starring Rudolph Valentino and Vilma Banky
January, 1926

Rudolph Valentino changes his personality three times in his new picture, and each one is dashing and fascinating and very Valentino. First, he is a young lieutenant of the Czarina's regiment, brave and handsome and desired of Catherine. When he deserts because he objects to "boudoir service," young Dubrovsky becomes a bandit, the Black Eagle, seeking to avenge a wrong done his father.

Next we see Rudy impersonatng a French tutor in the house of his enemy, teaching the enemy's beautiful daughter. Dubrovsky falls in love. Shall he break his oath of vengeance?

The story really begins when Dubrovsky becomes the Black Eagle. The finish is weak and the characters not well drawn. Vilma Banky is Sam Goldwyn's gift to the screen. You will like Rudy and Vilma and the picture, in spite of its faults.

starring Rudolph Valentino and Vilma Banky
February, 1926

Rudolph Valentino after a short absence, returns to the screen in "The Eagle." He has evidently dtermined to treat himself to the best this time, for he is directed by Clarence Brown, who superintended the making of "The Goose Woman," and he is supported by Vilma Banky and Louise Dresser.

With these advantages, it is only natural to expect "The Eagle" to be an intelligent, pleasant and finished picture, and it is just that and nothing more. Only the very greedy could ask for more, and I am sure that almost everyone will be pretty well satisfied with what Mr. Valentino has chosen to serve, bu for some strange reason, the spark that brightened his first picture, "The Four Horsemen," has never flared up in anything that he has done since then.

Just what has died in his acting is hard to say. He seems to try conscientiously to revive it, whatever it is, but he lacks vitality. Of course, I'm not one that believes tha actors burst into being overnight, and it may be that his sudden and victorious debut in "The Four Horsement" was a pure bit of luck. However, "The Eagle" is by all means the best of his pictures since.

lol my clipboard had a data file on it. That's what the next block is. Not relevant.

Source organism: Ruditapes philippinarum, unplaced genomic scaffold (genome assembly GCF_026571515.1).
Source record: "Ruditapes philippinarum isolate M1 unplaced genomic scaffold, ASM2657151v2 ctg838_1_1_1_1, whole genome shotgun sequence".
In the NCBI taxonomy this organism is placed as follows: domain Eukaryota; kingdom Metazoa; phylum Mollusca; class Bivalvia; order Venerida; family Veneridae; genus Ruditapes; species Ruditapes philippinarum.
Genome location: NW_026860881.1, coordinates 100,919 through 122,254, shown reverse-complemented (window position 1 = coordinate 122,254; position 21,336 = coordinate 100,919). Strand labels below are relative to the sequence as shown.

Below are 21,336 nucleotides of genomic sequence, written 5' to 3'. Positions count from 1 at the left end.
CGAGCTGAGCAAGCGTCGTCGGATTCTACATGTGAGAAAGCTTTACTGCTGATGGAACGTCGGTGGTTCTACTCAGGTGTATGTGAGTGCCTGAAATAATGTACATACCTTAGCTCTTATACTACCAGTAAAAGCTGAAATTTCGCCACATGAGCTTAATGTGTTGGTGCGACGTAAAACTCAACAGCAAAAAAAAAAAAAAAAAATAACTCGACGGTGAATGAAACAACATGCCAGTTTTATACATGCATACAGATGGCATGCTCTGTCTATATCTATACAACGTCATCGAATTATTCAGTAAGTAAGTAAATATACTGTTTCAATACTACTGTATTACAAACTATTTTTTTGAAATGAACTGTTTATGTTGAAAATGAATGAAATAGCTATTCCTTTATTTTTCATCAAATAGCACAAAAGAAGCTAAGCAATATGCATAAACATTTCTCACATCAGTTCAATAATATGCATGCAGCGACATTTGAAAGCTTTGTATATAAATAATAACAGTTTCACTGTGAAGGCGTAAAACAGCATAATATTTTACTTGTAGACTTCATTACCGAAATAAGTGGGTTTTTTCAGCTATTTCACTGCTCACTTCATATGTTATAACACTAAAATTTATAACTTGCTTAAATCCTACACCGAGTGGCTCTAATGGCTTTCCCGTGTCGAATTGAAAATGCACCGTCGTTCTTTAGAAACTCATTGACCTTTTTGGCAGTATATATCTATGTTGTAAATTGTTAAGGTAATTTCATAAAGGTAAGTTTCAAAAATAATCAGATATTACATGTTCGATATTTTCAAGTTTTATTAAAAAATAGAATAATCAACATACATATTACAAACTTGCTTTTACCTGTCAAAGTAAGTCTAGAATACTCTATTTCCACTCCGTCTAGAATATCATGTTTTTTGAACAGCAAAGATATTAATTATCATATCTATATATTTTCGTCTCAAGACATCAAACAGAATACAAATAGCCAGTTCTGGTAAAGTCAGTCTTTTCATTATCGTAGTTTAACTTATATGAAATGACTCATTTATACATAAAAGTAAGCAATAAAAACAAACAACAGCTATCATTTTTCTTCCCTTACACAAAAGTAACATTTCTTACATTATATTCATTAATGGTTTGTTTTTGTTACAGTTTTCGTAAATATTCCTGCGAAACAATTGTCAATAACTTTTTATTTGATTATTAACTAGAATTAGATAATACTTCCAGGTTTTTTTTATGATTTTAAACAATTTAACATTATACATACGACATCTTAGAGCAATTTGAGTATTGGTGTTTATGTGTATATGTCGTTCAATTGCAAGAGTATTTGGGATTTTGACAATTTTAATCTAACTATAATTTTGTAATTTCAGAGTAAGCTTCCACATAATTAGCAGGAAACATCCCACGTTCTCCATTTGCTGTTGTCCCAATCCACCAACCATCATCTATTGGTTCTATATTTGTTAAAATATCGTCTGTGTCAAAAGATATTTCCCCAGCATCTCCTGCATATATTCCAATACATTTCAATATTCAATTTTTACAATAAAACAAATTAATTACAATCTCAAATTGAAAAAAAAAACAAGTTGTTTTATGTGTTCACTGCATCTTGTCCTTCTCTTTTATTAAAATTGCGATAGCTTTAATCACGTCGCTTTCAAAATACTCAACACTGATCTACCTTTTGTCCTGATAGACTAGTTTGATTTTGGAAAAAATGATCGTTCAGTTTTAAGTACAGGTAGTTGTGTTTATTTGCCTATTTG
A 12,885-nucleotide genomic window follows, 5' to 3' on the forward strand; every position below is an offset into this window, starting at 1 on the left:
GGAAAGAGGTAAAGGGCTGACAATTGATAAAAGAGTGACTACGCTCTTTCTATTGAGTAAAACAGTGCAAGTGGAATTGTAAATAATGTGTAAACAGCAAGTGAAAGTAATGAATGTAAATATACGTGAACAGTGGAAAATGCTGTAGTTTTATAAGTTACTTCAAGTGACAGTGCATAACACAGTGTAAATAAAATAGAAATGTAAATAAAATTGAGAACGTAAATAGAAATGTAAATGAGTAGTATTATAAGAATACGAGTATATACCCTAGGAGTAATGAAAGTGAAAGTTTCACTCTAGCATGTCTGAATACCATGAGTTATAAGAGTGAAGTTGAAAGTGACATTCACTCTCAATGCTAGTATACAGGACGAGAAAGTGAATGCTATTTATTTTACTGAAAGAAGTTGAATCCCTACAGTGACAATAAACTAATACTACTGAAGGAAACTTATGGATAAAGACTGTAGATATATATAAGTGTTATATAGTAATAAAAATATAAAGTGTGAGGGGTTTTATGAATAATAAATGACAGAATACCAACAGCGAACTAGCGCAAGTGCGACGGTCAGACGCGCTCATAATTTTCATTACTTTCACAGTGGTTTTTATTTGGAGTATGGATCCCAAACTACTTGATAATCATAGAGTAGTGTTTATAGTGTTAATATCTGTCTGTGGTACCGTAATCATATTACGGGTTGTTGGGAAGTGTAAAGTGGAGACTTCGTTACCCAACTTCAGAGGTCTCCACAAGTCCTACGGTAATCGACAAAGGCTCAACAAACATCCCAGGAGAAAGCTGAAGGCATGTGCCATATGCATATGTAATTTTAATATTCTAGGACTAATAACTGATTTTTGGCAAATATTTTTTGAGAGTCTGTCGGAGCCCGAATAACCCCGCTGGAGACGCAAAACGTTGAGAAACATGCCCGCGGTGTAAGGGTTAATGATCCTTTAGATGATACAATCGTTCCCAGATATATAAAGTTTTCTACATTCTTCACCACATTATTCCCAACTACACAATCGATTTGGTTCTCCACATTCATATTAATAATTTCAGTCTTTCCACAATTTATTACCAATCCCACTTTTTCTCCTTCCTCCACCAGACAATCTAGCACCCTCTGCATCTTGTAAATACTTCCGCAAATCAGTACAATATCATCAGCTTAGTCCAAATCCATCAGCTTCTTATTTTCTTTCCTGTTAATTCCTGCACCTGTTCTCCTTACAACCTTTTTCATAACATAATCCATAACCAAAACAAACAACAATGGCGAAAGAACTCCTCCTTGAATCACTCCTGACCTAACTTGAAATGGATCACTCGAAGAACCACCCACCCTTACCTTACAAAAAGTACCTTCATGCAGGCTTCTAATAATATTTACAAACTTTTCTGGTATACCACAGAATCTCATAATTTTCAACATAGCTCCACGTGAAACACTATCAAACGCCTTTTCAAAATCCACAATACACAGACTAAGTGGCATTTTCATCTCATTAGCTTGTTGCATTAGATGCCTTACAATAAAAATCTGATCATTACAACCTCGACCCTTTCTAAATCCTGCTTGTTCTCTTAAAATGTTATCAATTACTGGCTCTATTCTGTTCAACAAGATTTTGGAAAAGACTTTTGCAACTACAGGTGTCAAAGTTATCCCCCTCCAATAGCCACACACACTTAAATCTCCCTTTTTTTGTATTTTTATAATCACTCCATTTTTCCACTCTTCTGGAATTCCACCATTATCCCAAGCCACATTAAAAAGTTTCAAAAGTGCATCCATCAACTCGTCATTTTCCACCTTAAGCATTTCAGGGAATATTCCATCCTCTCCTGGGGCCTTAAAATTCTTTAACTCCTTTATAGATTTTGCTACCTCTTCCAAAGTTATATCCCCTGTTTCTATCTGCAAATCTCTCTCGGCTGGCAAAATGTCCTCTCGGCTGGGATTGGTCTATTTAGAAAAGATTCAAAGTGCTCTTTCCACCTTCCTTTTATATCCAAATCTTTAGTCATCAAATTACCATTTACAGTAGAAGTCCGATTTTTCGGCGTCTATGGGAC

The story is of the love affair of a lieutenant of the Russian royal guard who refused the Czarina's more-than-tentative offer and is sentenced to death for scorning her. The plot that follows is a pretty complicated affair, and combined with the Russian names, would, if put end to end, reach from Picture-Play to The Literary Digest.

Vilma Banky is beautiful and natural as Mischa (sic), but Clarence Brown has not brought out the talent wich she showed in "The Dark Angel," nor did Miss Dresser have much opportunity as the Czarina. Playing opposite a male star is really no job for a woman. After all, woman's place is in the home.

In the New York theater where I saw this picture, the aisles, lobby, and house were packed with people during its entire run, which only goes to prove that I am too fussy, and that Mr. Valentino's hold on the public can still be accepted without question.

Anyway, the picture is well worth seeing, and I don't think youd regret devoting an evening to it.

For more information, see "The Eagle" as our "Feature of the Month"

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